Southface Energy Institute recently held a grand-opening ceremony for its new Southeast Weatherization Energy Efficiency Training Center, nicknamed the SWEET Center. The event was well attended, with several mercifully brief speeches by several dignitaries, including civil rights icon, Congressman John Lewis; officials from DOE and the Georgia Energy Office; and Atlanta Mayor Kasim Reed, who just the day before unveiled an ambitious sustainability plan for the city.
After the ceremony, the center opened for tours, and competitions took place to see who could perform the best weatherization work on sample building sections. The classroom focuses on combustion safety issues, a big component of weatherization work, most of which is currently focused on low-income housing. My favorite display was the backdrafting demonstration, which uses theatrical fog machines to show exactly how easy it is to draw toxic fumes like carbon monoxide into a house with pressure imbalances. I want to shoot a video of this for some of my upcoming talks; it should scare the crap out of an audience.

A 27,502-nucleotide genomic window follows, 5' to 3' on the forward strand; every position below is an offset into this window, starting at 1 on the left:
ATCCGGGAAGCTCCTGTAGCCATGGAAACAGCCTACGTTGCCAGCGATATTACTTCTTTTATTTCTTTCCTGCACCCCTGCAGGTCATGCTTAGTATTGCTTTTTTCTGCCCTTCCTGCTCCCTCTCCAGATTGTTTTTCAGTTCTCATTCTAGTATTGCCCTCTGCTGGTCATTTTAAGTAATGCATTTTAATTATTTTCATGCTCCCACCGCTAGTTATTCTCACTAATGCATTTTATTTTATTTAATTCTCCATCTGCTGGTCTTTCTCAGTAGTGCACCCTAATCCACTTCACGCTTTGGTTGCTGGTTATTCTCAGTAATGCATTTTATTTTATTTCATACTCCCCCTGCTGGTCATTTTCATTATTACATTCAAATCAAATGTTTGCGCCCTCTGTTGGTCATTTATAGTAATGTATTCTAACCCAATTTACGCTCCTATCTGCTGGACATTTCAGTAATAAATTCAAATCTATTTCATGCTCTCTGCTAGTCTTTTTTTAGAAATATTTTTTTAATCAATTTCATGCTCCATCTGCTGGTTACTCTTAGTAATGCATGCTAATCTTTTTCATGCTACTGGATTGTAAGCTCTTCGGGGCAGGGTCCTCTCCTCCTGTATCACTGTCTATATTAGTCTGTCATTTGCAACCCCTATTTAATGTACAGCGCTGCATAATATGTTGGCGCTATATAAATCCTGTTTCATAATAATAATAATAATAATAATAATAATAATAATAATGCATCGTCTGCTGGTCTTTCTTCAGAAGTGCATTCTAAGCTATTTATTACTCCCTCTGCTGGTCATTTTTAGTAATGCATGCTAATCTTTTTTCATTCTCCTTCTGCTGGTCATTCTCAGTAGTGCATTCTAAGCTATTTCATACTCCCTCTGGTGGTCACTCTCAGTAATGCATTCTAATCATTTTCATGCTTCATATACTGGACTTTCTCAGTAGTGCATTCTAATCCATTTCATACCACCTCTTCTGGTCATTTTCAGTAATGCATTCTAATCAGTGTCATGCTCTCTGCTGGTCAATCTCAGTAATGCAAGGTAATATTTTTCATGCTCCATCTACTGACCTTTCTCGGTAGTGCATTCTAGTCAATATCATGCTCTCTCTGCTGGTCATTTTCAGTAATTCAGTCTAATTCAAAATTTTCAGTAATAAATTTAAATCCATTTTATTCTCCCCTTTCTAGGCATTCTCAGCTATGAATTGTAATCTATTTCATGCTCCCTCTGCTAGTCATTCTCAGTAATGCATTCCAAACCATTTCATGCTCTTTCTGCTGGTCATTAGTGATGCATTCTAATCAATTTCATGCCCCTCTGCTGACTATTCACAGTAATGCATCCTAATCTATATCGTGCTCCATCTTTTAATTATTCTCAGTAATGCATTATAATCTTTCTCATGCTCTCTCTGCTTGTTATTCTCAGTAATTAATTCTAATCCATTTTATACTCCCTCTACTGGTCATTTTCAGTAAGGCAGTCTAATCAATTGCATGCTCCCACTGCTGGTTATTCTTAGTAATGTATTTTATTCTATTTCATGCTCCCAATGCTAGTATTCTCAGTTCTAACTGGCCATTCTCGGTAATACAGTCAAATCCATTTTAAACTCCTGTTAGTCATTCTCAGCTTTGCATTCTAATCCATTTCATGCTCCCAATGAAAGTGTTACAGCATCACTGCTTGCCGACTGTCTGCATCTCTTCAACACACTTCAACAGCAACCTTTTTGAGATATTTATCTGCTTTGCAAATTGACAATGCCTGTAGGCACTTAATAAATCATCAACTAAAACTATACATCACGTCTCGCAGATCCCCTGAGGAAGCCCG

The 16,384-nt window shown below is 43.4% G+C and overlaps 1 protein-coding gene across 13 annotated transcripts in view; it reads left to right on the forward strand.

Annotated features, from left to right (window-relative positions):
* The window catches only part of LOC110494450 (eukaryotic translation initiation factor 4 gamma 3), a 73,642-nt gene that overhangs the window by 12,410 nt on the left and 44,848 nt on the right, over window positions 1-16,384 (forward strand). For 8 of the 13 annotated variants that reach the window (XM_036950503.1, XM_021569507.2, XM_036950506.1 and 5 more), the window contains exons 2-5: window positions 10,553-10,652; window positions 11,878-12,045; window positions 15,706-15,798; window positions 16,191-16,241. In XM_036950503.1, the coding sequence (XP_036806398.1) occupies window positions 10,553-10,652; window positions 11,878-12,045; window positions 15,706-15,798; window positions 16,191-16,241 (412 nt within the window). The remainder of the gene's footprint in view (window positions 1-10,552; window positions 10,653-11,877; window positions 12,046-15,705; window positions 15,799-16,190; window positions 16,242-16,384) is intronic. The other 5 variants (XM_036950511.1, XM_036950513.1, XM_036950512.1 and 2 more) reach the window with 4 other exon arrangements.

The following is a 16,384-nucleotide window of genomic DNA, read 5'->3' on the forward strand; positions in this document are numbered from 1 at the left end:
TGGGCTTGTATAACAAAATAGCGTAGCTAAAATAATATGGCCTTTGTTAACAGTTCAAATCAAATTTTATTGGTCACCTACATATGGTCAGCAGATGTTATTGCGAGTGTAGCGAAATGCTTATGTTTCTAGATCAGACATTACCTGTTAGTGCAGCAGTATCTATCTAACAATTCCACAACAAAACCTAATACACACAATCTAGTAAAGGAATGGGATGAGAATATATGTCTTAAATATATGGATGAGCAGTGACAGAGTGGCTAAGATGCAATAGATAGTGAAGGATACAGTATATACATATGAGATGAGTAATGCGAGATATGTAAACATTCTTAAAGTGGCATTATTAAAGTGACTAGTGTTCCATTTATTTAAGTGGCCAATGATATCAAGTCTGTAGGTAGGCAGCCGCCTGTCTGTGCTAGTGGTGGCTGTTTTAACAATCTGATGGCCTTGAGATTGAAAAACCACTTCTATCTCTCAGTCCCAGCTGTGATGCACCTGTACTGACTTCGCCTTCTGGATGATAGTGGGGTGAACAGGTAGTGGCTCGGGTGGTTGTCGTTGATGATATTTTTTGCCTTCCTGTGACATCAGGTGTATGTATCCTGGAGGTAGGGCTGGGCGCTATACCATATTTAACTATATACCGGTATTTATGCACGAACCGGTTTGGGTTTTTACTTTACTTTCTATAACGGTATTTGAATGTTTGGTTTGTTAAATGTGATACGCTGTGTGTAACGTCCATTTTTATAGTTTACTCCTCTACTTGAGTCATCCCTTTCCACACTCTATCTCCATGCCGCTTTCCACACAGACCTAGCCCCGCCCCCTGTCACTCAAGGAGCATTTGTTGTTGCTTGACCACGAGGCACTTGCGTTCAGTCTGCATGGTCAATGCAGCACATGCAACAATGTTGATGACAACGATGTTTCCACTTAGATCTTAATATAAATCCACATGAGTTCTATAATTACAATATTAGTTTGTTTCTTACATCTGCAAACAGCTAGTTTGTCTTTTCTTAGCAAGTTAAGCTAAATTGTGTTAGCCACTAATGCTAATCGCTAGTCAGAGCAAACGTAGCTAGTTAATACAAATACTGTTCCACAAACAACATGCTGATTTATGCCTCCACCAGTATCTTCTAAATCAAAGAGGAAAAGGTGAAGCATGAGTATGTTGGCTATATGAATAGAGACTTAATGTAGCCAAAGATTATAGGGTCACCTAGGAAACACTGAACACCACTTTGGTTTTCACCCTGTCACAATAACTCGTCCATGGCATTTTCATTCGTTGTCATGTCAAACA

The center also includes several complete, albeit small homes, both indoors and out, that will be used to teach proper use of performance testing equipment. I liked the wall sections with clear plastic on one side that can be used to test blown insulation techniques. After students fill a stud cavity, they can see exactly how good a job they did, learning the best techniques in the process.
We can’t outsource this work
Bob Adams, the DOE representative, shared some impressive statistics with the group. Stimulus funding is currently helping to weatherize more than 15,000 low-income homes every day; to date, almost a quarter of a million homes have been completed. In addition to providing training for low-income weatherization, one stated goal of this center is to expand the techniques to market-rate projects that will help our domestic economy grow. As many people have said, we can’t outsource weatherization work; it has to be done locally.